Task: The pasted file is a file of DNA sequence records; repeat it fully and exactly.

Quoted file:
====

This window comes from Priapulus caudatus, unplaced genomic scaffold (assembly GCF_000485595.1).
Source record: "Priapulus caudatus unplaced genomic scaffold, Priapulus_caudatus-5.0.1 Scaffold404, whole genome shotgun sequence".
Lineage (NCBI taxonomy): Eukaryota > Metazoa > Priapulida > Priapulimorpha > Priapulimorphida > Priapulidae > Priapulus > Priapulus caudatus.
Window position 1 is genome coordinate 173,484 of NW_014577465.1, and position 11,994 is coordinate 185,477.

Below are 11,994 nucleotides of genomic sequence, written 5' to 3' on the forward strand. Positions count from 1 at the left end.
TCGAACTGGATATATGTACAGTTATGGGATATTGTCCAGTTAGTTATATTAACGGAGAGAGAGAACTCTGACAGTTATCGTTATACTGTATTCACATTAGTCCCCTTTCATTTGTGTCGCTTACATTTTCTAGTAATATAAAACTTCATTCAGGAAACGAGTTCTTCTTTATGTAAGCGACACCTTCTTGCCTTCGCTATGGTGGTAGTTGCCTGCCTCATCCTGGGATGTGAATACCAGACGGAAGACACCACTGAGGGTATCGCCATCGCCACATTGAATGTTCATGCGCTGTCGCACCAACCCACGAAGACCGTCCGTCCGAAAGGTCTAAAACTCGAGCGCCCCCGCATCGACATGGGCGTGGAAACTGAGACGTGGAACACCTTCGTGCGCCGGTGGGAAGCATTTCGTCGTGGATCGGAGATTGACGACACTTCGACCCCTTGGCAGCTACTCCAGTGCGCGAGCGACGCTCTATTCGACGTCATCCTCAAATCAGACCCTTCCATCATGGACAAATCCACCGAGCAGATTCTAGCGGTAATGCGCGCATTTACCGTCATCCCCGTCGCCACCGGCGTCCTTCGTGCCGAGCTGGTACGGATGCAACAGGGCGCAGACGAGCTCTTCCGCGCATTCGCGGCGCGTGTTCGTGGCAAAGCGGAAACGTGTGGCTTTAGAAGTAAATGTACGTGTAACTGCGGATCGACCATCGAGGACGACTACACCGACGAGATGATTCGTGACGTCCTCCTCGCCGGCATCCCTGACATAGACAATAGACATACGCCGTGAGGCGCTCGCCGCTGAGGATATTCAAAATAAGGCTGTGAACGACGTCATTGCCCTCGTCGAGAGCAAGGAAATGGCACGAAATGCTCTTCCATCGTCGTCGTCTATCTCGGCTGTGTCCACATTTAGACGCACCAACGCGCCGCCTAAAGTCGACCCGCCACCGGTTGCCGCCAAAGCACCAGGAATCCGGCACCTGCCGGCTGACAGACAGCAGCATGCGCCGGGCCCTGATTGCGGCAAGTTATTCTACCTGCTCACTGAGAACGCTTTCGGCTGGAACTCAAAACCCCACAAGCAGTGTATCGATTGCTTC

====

This window comes from Priapulus caudatus, unplaced genomic scaffold (assembly GCF_000485595.1).
Source record: "Priapulus caudatus unplaced genomic scaffold, Priapulus_caudatus-5.0.1 Scaffold404, whole genome shotgun sequence".
Lineage (NCBI taxonomy): Eukaryota > Metazoa > Priapulida > Priapulimorpha > Priapulimorphida > Priapulidae > Priapulus > Priapulus caudatus.
Window position 1 is genome coordinate 173,484 of NW_014577465.1, and position 11,994 is coordinate 185,477.

Below are 11,994 nucleotides of genomic sequence, written 5' to 3' on the forward strand. Positions count from 1 at the left end.
TCGAACTGGATATATGTACAGTTATGGGATATTGTCCAGTTAGTTATATTAACGGAGAGAGAGAACTCTGACAGTTATCGTTATACTGTATTCACATTAGTCCCCTTTCATTTGTGTCGCTTACATTTTCTAGTAATATAAAACTTCATTCAGGAAACGAGTTCTTCTTTATGTAAGCGACACCTTCTTGCCTTCGCTATGGTGGTAGTTGCCTGCCTCATCCTGGGATGTGAATACCAGACGGAAGACACCACTGAGGGTATCGCCATCGCCACATTGAATGTTCATGCGCTGTCGCACCAACCCACGAAGACCGTCCGTCCGAAAGGTCTAAAACTCGAGCGCCCCCGCATCGACATGGGCGTGGAAACTGAGACGTGGAACACCTTCGTGCGCCGGTGGGAAGCATTTCGTCGTGGATCGGAGATTGACGACACTTCGACCCCTTGGCAGCTACTCCAGTGCGCGAGCGACGCTCTATTCGACGTCATCCTCAAATCAGACCCTTCCATCATGGACAAATCCACCGAGCAGATTCTAGCGGTAATGCGCGCATTTACCGTCATCCCCGTCGCCACCGGCGTCCTTCGTGCCGAGCTGGTACGGATGCAACAGGGCGCAGACGAGCTCTTCCGCGCATTCGCGGCGCGTGTTCGTGGCAAAGCGGAAACGTGTGGCTTTAGAAGTAAATGTACGTGTAACTGCGGATCGACCATCGAGGACGACTACACCGACGAGATGATTCGTGACGTCCTCCTCGCCGGCATCCCTGACATAGACAATAGACATACGCCGTGAGGCGCTCGCCGCTGAGGATATTCAAAATAAGGCTGTGAACGACGTCATTGCCCTCGTCGAGAGCAAGGAAATGGCACGAAATGCTCTTCCATCGTCGTCGTCTATCTCGGCTGTGTCCACATTTAGACGCACCAACGCGCCGCCTAAAGTCGACCCGCCACCGGTTGCCGCCAAAGCACCAGGAATCCGGCACCTGCCGGCTGACAGACAGCAGCATGCGCCGGGCCCTGATTGCGGCAAGTTATTCTACCTGCTCACTGAGAACGCTTTCGGCTGGAACTCAAAACCCCACAAGCAGTGTATCGATTGCTTC